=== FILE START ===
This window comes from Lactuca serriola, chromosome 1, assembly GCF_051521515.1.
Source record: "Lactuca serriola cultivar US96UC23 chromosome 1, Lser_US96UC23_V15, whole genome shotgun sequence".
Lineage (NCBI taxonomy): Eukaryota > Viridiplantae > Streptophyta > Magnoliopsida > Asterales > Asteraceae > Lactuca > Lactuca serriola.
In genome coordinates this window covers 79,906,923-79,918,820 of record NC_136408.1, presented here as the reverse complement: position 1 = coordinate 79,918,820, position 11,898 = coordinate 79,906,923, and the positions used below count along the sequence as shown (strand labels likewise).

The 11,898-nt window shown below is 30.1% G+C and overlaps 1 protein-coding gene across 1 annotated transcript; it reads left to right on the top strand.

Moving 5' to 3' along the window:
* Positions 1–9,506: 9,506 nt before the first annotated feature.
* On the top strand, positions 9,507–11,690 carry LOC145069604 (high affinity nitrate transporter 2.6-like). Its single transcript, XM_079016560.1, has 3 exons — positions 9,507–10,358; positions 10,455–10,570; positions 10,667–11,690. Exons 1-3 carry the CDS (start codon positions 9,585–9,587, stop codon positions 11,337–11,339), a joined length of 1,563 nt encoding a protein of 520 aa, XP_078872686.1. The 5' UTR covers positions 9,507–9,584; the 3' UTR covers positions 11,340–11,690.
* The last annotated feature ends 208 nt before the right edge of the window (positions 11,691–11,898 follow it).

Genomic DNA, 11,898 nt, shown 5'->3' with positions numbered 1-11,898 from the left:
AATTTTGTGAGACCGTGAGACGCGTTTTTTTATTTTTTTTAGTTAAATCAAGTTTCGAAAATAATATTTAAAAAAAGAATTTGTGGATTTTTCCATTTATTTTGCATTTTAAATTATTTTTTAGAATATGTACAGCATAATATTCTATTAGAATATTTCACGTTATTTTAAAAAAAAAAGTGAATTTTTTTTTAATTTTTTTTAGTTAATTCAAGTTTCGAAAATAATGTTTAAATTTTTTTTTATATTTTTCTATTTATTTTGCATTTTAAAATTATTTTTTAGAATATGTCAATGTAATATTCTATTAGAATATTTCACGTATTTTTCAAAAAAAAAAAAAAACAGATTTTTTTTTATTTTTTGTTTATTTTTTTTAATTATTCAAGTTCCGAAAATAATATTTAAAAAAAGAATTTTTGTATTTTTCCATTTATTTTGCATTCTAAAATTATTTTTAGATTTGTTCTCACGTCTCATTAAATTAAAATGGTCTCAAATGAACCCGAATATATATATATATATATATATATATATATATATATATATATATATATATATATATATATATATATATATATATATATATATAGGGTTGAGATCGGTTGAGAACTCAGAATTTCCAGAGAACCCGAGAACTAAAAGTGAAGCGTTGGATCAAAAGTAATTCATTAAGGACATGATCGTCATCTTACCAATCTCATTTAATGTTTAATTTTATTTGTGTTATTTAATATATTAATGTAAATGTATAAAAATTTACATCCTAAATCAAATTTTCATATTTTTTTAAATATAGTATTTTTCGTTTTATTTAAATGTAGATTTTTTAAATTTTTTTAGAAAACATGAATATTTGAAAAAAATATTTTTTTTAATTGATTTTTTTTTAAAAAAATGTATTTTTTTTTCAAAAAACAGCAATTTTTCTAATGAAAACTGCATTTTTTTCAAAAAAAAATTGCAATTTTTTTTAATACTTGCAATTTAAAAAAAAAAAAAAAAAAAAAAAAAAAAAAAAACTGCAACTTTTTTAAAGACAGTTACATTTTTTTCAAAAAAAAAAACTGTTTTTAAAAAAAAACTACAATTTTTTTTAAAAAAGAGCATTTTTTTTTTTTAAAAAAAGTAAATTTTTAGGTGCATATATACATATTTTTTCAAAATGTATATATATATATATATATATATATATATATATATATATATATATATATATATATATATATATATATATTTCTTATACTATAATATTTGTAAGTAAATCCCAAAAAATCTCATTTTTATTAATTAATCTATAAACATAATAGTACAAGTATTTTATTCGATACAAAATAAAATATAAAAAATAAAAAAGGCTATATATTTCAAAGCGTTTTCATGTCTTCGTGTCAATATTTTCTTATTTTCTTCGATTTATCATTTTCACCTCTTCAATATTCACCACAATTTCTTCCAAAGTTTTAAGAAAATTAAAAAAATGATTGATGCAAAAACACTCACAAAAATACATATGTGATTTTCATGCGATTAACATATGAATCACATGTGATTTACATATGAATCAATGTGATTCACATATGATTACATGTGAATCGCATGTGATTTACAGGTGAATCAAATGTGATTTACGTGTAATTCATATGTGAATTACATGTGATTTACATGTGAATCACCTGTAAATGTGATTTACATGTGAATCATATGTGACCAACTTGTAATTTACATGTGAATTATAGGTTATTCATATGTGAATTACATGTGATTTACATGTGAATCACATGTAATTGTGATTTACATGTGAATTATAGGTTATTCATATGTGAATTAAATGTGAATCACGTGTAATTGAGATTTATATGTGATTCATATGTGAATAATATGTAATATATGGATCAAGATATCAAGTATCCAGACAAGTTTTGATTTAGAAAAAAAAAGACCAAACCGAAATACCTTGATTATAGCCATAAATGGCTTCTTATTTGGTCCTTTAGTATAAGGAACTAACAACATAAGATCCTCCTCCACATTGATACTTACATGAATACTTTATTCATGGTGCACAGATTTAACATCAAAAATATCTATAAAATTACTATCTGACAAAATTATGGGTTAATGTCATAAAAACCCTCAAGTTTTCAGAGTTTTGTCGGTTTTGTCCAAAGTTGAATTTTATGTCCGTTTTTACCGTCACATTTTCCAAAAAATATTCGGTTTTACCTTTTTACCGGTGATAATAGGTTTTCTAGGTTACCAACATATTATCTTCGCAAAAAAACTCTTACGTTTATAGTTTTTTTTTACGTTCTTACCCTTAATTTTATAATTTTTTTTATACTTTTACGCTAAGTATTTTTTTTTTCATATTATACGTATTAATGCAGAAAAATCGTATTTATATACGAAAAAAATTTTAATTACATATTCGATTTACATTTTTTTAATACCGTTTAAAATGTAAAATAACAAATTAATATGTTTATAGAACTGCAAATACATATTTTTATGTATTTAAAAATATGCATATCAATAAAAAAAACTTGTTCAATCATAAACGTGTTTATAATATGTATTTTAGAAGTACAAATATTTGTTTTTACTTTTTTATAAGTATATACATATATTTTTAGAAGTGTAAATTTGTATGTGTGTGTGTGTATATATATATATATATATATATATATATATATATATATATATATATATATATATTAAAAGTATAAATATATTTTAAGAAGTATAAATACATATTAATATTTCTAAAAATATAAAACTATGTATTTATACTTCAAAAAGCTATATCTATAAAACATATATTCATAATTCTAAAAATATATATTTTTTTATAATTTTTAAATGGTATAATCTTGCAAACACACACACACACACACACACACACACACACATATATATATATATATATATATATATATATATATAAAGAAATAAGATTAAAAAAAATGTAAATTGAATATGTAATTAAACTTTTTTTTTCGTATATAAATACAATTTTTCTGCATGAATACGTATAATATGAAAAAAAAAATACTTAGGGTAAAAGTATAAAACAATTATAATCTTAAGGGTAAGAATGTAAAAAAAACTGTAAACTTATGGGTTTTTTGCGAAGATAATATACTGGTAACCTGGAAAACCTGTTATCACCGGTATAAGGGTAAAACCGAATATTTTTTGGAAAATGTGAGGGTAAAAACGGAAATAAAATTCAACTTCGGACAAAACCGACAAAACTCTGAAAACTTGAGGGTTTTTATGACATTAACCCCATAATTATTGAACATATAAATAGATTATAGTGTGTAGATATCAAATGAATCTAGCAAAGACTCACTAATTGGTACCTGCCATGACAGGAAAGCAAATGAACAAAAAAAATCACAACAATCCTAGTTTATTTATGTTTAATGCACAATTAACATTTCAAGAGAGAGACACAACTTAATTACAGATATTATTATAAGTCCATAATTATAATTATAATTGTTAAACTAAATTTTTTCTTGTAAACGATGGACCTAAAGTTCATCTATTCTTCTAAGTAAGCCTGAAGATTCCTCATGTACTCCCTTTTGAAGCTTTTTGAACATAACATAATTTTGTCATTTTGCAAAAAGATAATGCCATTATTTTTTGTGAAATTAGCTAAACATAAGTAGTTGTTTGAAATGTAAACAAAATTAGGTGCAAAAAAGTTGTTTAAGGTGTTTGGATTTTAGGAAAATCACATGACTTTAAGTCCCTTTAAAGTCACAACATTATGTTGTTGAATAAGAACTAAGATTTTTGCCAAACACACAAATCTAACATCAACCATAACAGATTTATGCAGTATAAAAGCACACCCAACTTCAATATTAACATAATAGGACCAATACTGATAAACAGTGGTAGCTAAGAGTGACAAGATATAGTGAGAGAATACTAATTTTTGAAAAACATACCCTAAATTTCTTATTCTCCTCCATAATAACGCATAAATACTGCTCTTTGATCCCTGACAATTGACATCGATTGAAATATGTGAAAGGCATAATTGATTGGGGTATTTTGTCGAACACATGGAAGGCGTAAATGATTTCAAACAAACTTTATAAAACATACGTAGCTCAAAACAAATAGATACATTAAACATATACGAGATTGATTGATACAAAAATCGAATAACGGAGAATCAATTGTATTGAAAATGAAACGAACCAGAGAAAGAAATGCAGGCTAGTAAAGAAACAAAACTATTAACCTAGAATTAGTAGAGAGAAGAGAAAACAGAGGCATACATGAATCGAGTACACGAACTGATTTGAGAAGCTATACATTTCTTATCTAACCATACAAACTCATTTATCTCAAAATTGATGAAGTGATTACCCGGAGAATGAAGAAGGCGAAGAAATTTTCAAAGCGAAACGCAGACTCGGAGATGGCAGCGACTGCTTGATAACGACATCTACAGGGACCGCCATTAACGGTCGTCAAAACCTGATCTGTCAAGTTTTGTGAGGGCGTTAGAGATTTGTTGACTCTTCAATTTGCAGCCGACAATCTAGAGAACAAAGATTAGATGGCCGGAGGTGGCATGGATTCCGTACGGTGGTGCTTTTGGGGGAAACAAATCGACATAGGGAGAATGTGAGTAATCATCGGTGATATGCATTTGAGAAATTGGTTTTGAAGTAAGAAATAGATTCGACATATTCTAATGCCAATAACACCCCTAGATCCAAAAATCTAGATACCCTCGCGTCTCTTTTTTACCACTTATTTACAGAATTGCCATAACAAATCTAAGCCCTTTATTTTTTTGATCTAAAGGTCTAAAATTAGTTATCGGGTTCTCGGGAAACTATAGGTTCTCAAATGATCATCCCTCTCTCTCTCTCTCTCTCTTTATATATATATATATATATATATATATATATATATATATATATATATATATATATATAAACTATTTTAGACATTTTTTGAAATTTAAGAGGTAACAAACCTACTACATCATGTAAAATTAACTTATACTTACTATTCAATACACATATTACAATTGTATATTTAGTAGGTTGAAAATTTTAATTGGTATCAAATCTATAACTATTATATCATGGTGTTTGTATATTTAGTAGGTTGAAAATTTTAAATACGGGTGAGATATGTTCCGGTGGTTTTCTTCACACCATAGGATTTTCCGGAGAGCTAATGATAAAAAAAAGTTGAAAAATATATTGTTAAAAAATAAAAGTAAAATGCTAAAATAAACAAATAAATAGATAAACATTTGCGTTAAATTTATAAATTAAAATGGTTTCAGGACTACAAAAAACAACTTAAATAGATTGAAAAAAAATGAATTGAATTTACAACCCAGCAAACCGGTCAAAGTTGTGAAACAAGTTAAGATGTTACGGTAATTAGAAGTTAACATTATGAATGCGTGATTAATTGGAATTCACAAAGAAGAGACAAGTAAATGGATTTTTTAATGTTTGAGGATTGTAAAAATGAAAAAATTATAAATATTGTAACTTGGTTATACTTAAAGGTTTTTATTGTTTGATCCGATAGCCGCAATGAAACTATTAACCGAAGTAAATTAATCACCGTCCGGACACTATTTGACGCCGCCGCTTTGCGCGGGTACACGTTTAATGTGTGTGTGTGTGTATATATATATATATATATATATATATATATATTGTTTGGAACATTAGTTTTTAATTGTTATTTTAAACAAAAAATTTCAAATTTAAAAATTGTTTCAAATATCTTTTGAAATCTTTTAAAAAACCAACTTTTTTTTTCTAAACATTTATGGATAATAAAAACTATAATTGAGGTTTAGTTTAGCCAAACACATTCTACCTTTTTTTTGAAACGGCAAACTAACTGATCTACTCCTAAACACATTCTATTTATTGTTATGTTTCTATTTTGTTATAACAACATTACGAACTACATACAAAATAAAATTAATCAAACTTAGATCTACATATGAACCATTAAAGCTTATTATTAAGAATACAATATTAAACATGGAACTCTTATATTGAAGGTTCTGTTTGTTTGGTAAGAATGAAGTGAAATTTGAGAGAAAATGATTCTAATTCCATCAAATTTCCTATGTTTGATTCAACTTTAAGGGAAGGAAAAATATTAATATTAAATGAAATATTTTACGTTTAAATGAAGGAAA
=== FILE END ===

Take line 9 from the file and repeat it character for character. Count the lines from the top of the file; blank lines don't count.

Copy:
* The last annotated feature ends 208 nt before the right edge of the window (positions 11,691–11,898 follow it).